recommended reading

Consultant Lists DHS’ Most (and Least) Annoying Contracting Officers


Bidding on a federal contract can be a chaotic process with requirements always changing and deadlines shifting.

The federal contracting consultants at GovTribe are bringing some more clarity to that process, if not more calm -- and they’re demonstrating the insights that can be culled from open government data at the same time.

On Wednesday, GovTribe launched its Purse String Index, a paid tool that ranks the contracting officers at federal agencies based on how frequently they award contracts, how long the procurement process takes, the average dollar value of the contracts they award and their “annoyance factor.”

In this case, annoying means how often the contracting officer modifies a solicitation after it’s posted and how often he or she changes deadlines.

“We think it’s pretty reasonable to penalize contracting officers for due date changes because that does affect contractors’ bottom line,” GovTribe co-founder Marc Vogtman said.

Vogtman and GovTribe’s two other founders are all former consultants with Deloitte’s federal practice who managed bidding on numerous government contracts. They launched GovTribe in 2012 because they saw huge inefficiencies in the way contracts were advertised and the bidding process that they believed could be fixed by mining open government data, CEO Nate Nash said.

The company’s main product is a mobile app that allows contractors to search for and track solicitations without going to the famously convoluted Federal Business Opportunities website.

GovTribe shared its full purse string index for contracting officers at the Homeland Security Department with Nextgov. You can check it out here.

The index, which is built with publicly available contracting information from, grades anyone listed as the main point of contact for a DHS solicitation during the past five years. That means some of the roughly 1,100 names listed in the index may be contractors working on specific projects rather than full-time DHS contracting personnel, Vogtman cautioned, especially names that are only responsible for a single solicitation. Many of the points of contact may also have titles other than contracting officer, he said.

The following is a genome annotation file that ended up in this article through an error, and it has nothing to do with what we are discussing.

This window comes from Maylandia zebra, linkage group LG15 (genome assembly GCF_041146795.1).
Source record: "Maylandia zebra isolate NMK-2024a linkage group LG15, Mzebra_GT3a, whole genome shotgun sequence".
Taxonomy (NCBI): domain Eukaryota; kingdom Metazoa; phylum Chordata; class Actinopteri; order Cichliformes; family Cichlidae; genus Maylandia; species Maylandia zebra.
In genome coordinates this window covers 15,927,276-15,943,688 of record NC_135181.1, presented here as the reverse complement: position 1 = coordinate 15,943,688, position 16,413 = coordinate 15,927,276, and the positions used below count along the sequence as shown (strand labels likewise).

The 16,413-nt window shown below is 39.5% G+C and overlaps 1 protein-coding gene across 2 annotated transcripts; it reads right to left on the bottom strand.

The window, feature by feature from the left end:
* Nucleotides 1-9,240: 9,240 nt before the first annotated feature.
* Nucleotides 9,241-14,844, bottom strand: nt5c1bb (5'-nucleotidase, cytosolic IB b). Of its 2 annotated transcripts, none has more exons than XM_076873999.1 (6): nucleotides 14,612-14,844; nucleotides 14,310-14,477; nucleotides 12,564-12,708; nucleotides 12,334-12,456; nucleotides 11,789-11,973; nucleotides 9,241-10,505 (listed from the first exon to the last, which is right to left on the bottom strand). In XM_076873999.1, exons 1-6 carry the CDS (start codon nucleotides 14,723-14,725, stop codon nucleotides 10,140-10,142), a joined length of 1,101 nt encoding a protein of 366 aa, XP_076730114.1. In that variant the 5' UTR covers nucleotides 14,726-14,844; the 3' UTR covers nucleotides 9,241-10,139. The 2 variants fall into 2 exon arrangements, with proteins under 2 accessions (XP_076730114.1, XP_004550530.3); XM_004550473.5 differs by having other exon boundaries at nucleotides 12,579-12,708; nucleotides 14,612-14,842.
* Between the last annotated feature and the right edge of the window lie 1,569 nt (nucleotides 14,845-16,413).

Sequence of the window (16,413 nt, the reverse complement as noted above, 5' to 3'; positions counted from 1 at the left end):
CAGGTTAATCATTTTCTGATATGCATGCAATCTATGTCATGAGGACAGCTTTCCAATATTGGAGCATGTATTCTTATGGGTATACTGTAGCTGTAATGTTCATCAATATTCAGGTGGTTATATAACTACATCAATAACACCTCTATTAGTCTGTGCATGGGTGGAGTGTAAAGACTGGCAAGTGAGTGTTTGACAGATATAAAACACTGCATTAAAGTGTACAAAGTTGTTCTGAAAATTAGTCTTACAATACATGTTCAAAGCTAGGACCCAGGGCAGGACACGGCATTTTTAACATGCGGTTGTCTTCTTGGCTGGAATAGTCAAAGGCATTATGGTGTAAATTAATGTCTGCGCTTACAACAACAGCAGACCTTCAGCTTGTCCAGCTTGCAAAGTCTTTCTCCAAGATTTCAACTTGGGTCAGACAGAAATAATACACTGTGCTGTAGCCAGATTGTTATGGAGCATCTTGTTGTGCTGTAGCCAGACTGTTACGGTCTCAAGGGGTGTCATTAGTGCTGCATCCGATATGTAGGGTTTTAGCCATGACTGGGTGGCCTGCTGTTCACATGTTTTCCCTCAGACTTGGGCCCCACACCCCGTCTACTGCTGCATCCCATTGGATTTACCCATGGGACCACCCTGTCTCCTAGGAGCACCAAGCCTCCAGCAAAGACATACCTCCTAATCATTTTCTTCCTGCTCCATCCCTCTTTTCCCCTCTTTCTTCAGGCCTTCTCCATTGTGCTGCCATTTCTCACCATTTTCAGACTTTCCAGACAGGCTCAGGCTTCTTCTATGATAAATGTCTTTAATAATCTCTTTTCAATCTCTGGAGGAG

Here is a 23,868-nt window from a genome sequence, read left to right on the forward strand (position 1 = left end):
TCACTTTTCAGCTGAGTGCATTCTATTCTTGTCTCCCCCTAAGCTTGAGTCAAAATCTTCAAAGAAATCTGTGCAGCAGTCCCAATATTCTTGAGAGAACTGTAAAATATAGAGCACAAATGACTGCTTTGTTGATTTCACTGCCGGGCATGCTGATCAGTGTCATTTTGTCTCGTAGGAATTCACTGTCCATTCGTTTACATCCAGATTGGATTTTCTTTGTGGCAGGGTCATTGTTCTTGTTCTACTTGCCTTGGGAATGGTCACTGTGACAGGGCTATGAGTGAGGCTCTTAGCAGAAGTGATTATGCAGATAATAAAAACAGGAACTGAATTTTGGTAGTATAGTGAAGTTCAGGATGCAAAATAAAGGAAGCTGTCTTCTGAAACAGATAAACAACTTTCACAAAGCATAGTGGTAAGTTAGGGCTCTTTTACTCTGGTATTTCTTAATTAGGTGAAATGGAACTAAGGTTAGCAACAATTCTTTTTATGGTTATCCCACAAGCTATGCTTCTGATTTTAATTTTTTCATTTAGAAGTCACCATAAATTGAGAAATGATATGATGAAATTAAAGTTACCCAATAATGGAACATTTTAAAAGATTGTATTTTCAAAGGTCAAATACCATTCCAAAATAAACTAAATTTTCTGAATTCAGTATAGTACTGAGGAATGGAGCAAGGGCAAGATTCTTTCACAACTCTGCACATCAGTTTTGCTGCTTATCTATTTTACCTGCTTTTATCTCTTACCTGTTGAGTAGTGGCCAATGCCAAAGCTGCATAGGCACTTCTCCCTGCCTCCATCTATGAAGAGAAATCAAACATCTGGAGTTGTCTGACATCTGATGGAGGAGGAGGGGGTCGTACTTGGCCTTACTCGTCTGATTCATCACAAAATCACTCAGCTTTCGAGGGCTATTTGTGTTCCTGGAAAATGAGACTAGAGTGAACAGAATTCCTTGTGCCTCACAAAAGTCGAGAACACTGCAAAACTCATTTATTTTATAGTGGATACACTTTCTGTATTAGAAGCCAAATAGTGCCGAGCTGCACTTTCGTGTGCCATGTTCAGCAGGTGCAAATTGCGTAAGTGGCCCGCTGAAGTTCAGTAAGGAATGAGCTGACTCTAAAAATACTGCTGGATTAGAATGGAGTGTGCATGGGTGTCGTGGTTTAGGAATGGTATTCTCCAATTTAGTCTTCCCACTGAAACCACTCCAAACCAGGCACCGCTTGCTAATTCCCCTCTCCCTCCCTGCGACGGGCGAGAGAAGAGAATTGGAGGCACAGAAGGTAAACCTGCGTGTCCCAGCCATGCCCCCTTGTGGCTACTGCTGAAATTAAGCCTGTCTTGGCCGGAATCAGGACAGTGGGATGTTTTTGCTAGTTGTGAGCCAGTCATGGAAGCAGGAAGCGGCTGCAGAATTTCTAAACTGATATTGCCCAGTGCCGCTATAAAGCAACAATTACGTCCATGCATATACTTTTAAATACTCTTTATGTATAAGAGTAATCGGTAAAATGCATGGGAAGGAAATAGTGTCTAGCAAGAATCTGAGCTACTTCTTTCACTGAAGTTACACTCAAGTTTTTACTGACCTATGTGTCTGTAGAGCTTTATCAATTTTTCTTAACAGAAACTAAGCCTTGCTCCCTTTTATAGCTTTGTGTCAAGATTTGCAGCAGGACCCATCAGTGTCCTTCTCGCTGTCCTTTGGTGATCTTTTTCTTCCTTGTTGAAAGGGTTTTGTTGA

Even including only people responsible for numerous contracts, though, the index shows a huge variance in contracting officers’ average number of modifications from less than two to more than 14. Most contracting officers average in the mid-single digits, according to the index.

The average number of due date changes varies less, with only a handful of people who worked on multiple contracts averaging more than one.

GovTribe weighed all the factors in their index using a proprietary algorithm to produce a purse string score between zero and five. Any score above one is above average, Nash said.

Nash and Vogtman didn’t disclose details of the algorithm but said it takes into account that higher value solicitations are likely to be more complex and to require more modifications. For paying clients, the team will further refine agency indexes, they said, for instance by limiting them to relevant categories of solicitations.

“Imagine this like the stats on the back of a baseball card,” Nash said. “It will give you some indication of the player’s performance and if you combine those stats with other indicators it will give you more insight into the potential return on investment of submitting a proposal.”

(Image via Apatsara/

Threatwatch Alert

Thousands of cyber attacks occur each day

See the latest threats


Close [ x ] More from Nextgov

Thank you for subscribing to newsletters from
We think these reports might interest you:

  • Data-Centric Security vs. Database-Level Security

    Database-level encryption had its origins in the 1990s and early 2000s in response to very basic risks which largely revolved around the theft of servers, backup tapes and other physical-layer assets. As noted in Verizon’s 2014, Data Breach Investigations Report (DBIR)1, threats today are far more advanced and dangerous.

  • Featured Content from RSA Conference: Dissed by NIST

    Learn more about the latest draft of the U.S. National Institute of Standards and Technology guidance document on authentication and lifecycle management.

  • PIV- I And Multifactor Authentication: The Best Defense for Federal Government Contractors

    This white paper explores NIST SP 800-171 and why compliance is critical to federal government contractors, especially those that work with the Department of Defense, as well as how leveraging PIV-I credentialing with multifactor authentication can be used as a defense against cyberattacks

  • Toward A More Innovative Government

    This research study aims to understand how state and local leaders regard their agency’s innovation efforts and what they are doing to overcome the challenges they face in successfully implementing these efforts.

  • From Volume to Value: UK’s NHS Digital Provides U.S. Healthcare Agencies A Roadmap For Value-Based Payment Models

    The U.S. healthcare industry is rapidly moving away from traditional fee-for-service models and towards value-based purchasing that reimburses physicians for quality of care in place of frequency of care.

  • GBC Flash Poll: Is Your Agency Safe?

    Federal leaders weigh in on the state of information security


When you download a report, your information may be shared with the underwriters of that document.